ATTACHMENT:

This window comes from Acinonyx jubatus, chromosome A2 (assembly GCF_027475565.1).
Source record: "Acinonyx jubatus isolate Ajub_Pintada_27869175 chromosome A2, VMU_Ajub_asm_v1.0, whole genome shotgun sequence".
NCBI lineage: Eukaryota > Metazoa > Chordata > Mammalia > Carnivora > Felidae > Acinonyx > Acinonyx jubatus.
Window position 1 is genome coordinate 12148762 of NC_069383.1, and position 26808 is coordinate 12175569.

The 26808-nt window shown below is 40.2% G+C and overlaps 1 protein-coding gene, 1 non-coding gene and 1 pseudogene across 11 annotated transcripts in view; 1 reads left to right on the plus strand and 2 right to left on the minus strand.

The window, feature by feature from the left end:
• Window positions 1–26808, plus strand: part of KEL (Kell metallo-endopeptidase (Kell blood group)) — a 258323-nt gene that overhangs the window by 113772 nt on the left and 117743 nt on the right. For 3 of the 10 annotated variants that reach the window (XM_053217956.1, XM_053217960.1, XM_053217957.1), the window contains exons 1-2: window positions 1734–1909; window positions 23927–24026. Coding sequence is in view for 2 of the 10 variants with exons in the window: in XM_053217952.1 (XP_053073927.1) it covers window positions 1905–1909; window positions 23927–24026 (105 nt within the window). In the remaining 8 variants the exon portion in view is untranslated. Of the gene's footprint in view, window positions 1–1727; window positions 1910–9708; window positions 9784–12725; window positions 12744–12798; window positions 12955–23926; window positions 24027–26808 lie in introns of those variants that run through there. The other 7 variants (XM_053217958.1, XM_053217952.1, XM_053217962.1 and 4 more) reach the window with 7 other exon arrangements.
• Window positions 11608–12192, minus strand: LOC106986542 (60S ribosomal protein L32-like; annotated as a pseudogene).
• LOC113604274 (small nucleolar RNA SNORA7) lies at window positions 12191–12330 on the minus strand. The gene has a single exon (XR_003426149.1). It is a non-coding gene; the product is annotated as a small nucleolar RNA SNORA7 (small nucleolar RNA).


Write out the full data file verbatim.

This window comes from Acinonyx jubatus, chromosome A2 (assembly GCF_027475565.1).
Source record: "Acinonyx jubatus isolate Ajub_Pintada_27869175 chromosome A2, VMU_Ajub_asm_v1.0, whole genome shotgun sequence".
NCBI lineage: Eukaryota > Metazoa > Chordata > Mammalia > Carnivora > Felidae > Acinonyx > Acinonyx jubatus.
Window position 1 is genome coordinate 12148762 of NC_069383.1, and position 26808 is coordinate 12175569.

The 26808-nt window shown below is 40.2% G+C and overlaps 1 protein-coding gene, 1 non-coding gene and 1 pseudogene across 11 annotated transcripts in view; 1 reads left to right on the plus strand and 2 right to left on the minus strand.

The window, feature by feature from the left end:
• Window positions 1–26808, plus strand: part of KEL (Kell metallo-endopeptidase (Kell blood group)) — a 258323-nt gene that overhangs the window by 113772 nt on the left and 117743 nt on the right. For 3 of the 10 annotated variants that reach the window (XM_053217956.1, XM_053217960.1, XM_053217957.1), the window contains exons 1-2: window positions 1734–1909; window positions 23927–24026. Coding sequence is in view for 2 of the 10 variants with exons in the window: in XM_053217952.1 (XP_053073927.1) it covers window positions 1905–1909; window positions 23927–24026 (105 nt within the window). In the remaining 8 variants the exon portion in view is untranslated. Of the gene's footprint in view, window positions 1–1727; window positions 1910–9708; window positions 9784–12725; window positions 12744–12798; window positions 12955–23926; window positions 24027–26808 lie in introns of those variants that run through there. The other 7 variants (XM_053217958.1, XM_053217952.1, XM_053217962.1 and 4 more) reach the window with 7 other exon arrangements.
• Window positions 11608–12192, minus strand: LOC106986542 (60S ribosomal protein L32-like; annotated as a pseudogene).
• LOC113604274 (small nucleolar RNA SNORA7) lies at window positions 12191–12330 on the minus strand. The gene has a single exon (XR_003426149.1). It is a non-coding gene; the product is annotated as a small nucleolar RNA SNORA7 (small nucleolar RNA).